The cab, crew compartment or driver's compartment of a locomotive, or a self-propelled rail vehicle, is the part housing the train driver, fireman or secondman (if any), and the controls necessary for the locomotive or self-propelled rail vehicle's operation.
On steam locomotives, the cab is normally located to the rear of the firebox, although steam locomotives have sometimes been constructed in a cab forward or camelback configuration.
The cab, or crew or driver's compartment of a diesel or electric locomotive will usually be found either inside a cabin attached to a hood unit or cowl unit locomotive, or forming one of the structural elements of a cab unit locomotive.
The former arrangement is now the norm in North America for all types of diesel or electric locomotives. In Europe, most modern locomotives are cab units with two cabs, one at each end. However, the locomotives powering some high speed European trains are normally cab units with one cab, and European shunting locomotives are usually hood units.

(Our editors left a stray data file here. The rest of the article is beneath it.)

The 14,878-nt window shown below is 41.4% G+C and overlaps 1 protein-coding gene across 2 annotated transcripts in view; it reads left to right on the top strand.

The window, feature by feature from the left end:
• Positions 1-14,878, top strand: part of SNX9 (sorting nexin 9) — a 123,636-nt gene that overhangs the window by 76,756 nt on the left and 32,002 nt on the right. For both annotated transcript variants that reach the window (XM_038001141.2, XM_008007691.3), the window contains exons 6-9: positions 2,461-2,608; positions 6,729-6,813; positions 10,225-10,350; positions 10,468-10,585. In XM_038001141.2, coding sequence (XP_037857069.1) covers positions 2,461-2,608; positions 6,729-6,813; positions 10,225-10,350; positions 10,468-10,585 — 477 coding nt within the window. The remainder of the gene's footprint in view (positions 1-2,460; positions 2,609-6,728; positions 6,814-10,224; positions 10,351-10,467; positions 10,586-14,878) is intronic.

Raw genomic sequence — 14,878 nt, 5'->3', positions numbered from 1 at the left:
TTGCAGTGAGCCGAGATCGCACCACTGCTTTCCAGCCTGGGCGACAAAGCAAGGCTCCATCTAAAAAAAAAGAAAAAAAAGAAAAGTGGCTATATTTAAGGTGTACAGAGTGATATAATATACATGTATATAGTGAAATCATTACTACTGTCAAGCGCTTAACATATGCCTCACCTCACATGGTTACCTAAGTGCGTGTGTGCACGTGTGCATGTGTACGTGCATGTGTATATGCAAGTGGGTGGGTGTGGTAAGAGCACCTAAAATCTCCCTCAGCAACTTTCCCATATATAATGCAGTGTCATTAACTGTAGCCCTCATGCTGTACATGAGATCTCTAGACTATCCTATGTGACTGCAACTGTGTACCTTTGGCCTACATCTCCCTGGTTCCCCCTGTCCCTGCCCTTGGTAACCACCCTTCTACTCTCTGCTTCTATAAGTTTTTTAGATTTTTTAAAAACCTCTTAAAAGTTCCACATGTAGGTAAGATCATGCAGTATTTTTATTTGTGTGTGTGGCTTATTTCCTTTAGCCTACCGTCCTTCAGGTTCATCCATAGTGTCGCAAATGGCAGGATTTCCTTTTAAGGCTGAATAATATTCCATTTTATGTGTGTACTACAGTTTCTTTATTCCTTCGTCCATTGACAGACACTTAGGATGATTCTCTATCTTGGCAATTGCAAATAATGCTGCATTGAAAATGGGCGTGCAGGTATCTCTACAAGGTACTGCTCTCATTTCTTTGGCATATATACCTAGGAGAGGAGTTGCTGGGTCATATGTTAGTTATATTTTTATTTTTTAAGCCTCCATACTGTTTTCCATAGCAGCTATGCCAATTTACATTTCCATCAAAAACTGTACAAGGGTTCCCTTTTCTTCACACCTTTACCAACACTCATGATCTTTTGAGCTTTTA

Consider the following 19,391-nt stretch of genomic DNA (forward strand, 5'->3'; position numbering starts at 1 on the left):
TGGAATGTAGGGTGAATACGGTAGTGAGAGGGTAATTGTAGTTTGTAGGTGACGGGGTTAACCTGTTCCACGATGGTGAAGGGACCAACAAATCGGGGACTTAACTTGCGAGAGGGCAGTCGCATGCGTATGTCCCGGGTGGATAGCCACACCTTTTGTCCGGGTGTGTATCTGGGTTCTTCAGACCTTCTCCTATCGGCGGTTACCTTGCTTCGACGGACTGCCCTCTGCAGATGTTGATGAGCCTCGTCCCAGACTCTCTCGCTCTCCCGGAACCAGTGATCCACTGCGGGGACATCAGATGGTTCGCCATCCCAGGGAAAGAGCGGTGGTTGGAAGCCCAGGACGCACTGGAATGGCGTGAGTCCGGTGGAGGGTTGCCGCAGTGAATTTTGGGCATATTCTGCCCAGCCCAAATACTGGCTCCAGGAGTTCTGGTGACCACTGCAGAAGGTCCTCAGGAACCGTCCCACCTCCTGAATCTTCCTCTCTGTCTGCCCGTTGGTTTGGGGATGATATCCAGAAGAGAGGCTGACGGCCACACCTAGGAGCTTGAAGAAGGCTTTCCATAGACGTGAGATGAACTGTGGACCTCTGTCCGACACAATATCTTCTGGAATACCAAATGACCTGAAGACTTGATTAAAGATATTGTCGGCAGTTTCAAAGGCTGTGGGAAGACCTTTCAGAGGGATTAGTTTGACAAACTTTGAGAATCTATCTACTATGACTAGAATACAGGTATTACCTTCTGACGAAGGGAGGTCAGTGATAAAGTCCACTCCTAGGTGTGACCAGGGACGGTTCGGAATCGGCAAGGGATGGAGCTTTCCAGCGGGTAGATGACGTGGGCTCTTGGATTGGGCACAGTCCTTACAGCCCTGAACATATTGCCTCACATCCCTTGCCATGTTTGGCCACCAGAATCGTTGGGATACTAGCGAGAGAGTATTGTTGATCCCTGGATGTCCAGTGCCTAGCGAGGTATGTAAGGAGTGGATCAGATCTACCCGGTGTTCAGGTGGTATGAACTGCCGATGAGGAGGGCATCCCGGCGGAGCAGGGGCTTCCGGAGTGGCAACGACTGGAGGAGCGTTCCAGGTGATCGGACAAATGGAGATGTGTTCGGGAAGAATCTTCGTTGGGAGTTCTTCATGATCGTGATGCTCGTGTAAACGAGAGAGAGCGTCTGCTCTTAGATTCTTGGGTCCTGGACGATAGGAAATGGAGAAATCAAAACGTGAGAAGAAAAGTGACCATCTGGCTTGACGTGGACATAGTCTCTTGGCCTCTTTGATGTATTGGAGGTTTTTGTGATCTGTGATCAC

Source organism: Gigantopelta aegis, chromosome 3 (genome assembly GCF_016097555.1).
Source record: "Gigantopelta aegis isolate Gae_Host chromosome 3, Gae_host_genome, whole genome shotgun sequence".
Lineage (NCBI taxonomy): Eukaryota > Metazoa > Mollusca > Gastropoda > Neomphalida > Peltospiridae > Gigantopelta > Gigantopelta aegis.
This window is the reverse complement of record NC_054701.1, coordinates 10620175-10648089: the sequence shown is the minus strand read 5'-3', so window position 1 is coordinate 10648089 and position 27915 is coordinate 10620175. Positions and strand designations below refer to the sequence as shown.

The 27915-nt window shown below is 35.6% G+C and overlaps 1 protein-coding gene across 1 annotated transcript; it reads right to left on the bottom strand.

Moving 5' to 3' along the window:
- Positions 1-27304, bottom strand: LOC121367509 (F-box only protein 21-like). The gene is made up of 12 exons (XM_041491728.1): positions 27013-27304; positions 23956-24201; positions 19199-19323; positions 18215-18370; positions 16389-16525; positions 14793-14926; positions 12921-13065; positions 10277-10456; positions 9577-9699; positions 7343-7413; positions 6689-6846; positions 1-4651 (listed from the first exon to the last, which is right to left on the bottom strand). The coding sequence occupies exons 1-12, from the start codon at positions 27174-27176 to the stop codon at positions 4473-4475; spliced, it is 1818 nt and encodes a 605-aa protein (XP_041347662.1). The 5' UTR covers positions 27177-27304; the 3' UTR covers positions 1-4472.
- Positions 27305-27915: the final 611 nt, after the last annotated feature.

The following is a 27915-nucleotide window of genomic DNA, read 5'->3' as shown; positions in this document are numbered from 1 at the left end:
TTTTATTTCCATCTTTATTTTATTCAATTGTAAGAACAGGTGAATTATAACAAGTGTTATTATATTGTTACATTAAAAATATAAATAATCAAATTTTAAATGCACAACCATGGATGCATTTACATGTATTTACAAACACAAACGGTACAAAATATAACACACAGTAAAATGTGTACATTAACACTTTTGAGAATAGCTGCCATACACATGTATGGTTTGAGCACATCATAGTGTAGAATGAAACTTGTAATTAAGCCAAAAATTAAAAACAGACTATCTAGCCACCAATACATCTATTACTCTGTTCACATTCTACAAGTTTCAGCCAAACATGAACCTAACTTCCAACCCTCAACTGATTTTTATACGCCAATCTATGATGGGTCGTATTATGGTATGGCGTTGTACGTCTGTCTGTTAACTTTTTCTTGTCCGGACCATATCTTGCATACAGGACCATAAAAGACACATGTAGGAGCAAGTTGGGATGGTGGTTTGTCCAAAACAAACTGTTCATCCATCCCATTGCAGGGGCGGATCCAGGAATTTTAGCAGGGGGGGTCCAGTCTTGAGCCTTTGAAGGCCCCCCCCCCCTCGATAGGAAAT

On self-propelled rail vehicles, the cab may be at one or both ends.
The earliest locomotives, such as Stephenson's Rocket, had no cab; the locomotive controls and a footplate for the crew were simply left open to the elements. However, to protect locomotive crews against adverse weather conditions, locomotives gradually came to be equipped with a roof and protective walls, and the expression "cab" refers to the cabin created by such an arrangement.
By about 1850, high speed Crampton locomotives operating in Europe already had a much needed windshield giving some protection to the footplate area. Some other early locomotives were even fitted with a cab as part of a rebuilding program, an example being the locomotive John Bull.
In Germany, the locomotive cab was introduced by the Saxon railway director and writer Max Maria von Weber. However, until 1950 the railway directorates of the German-speaking countries continued to believe that a standing posture was essential to maximise crew vigilance. Steam locomotive drivers, who had to lean out of their cabs for better visibility, therefore frequently developed occupational diseases, along with rheumatism, and electric locomotive drivers suffered from wear to the knees.
This unsatisfactory situation changed—with few exceptions—only with the construction of the German standard electric locomotives, which for the first time were equipped with crew seats. Meanwhile, the maintenance of crew vigilance became possible by technical means through the use of Sifa devices.